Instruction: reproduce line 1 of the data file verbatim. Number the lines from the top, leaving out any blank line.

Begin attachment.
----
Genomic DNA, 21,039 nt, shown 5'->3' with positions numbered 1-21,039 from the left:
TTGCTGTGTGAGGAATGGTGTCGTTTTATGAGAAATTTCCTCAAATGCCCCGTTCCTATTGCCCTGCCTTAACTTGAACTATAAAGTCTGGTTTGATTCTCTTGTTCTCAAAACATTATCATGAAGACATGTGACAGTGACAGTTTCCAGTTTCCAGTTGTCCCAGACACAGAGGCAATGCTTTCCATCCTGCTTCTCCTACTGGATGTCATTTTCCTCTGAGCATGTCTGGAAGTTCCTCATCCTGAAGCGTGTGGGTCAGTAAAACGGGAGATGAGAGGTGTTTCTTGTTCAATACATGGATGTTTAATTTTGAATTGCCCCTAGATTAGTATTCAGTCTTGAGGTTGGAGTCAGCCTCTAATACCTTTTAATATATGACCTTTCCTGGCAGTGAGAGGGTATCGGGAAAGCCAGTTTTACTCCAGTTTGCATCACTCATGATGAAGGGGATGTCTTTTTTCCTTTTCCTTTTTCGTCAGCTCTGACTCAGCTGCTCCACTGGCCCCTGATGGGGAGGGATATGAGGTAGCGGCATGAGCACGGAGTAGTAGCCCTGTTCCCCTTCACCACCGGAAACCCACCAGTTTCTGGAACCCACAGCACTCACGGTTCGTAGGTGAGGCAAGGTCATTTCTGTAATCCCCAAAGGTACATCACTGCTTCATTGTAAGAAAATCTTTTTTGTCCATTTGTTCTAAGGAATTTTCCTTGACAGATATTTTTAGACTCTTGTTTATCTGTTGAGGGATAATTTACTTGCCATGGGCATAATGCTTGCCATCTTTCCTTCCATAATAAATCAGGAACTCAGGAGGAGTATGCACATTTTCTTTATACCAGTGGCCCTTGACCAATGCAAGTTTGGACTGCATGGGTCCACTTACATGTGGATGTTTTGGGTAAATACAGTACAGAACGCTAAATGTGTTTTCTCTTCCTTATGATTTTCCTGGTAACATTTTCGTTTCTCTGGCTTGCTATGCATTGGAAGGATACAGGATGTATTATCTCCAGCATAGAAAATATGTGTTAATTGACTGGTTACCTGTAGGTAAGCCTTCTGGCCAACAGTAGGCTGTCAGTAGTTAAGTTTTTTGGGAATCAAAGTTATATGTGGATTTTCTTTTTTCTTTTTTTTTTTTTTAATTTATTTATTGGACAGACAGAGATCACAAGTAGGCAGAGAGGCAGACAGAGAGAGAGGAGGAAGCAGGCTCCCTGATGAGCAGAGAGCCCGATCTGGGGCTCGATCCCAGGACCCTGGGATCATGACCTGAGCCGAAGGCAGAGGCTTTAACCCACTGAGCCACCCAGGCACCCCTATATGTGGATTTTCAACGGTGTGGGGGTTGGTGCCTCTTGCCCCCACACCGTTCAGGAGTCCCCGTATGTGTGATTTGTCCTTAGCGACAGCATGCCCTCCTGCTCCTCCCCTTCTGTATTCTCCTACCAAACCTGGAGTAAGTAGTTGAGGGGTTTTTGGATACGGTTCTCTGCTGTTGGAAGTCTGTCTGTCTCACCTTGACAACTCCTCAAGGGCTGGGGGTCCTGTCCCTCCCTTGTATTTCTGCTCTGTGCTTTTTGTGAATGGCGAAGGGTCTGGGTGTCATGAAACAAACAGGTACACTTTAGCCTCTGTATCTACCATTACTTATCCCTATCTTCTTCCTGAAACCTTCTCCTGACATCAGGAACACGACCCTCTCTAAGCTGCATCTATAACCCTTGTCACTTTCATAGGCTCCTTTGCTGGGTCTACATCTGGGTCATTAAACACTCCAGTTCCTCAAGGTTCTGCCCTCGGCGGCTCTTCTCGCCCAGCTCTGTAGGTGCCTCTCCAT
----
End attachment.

Genomic DNA, 21,039 nt, shown 5'->3' with positions numbered 1-21,039 from the left: